Making fettunta is the traditional way for Tuscan olive growers to show off the quality of their new-harvest olive oil, or olio nuovo. Like any other fruit, olives have a season, which in Italy typically begins in October or November. And the first, fresh-off-the-presses oil made from olives at this time of year yields the most flavorful results—bright and lush and exceptionally fragrant, not to mention expensive. Look for bottles that read “2013 harvest” on the label at shops like Bklyn Larder in Park Slope. Then drizzle the stuff unstintingly over grilled and garlic-rubbed bread. According to fettunta aficionados, if your chin isn’t slicked with oil after eating a slice, you’re not doing it right.
4 slices of rustic country bread such as Sullivan St Bakery’s truccione saré, about 3/4-inch thick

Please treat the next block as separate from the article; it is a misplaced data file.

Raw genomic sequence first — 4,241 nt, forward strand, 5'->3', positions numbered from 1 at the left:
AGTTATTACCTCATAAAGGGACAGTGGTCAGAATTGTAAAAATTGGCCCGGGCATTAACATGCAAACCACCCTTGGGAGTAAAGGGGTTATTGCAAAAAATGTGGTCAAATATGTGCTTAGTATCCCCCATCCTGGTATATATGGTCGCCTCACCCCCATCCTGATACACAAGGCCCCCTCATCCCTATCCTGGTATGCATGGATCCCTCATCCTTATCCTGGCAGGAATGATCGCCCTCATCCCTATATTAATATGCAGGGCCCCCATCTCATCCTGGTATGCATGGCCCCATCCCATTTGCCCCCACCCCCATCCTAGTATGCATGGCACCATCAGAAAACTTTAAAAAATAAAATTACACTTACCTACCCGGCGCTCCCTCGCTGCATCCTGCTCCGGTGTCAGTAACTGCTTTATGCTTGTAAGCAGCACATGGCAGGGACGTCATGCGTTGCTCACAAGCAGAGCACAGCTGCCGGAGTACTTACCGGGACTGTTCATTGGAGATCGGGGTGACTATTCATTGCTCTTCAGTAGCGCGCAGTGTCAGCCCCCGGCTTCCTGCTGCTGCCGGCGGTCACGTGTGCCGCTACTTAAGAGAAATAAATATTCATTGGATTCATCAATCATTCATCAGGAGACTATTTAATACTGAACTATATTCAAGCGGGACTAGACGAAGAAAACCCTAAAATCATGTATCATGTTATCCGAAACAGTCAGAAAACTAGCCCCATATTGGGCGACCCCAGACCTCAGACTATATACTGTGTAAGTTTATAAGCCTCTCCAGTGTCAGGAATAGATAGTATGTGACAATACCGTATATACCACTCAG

2 cloves garlic
Olio nuovo extra-virgin olive oil
Sea salt to taste
(1) Toast both sides of the bread on a grill or grill pan (and under a weight if necessary). (2) Slice off a bit of one end of each of the garlic cloves, and vigorously rub the exposed side over each slice of bread. (3) Generously drizzle each slice with olive oil, and sprinkle with sea salt. Serves 2.
*This article originally appeared in the December 16, 2013 issue of New York Magazine.